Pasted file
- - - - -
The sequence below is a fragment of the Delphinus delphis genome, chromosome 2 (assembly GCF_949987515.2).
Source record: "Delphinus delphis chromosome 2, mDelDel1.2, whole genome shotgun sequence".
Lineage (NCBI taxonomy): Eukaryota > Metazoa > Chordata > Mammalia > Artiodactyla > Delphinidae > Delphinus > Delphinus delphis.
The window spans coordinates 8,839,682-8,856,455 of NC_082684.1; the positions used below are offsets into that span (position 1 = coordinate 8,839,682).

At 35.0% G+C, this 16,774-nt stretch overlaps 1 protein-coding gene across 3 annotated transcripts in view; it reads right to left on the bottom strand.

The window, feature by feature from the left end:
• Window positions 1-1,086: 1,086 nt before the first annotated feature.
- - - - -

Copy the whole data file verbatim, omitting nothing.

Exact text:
The sequence below is a fragment of the Delphinus delphis genome, chromosome 2 (assembly GCF_949987515.2).
Source record: "Delphinus delphis chromosome 2, mDelDel1.2, whole genome shotgun sequence".
Lineage (NCBI taxonomy): Eukaryota > Metazoa > Chordata > Mammalia > Artiodactyla > Delphinidae > Delphinus > Delphinus delphis.
The window spans coordinates 8,839,682-8,856,455 of NC_082684.1; the positions used below are offsets into that span (position 1 = coordinate 8,839,682).

At 35.0% G+C, this 16,774-nt stretch overlaps 1 protein-coding gene across 3 annotated transcripts in view; it reads right to left on the bottom strand.

The window, feature by feature from the left end:
• Window positions 1-1,086: 1,086 nt before the first annotated feature.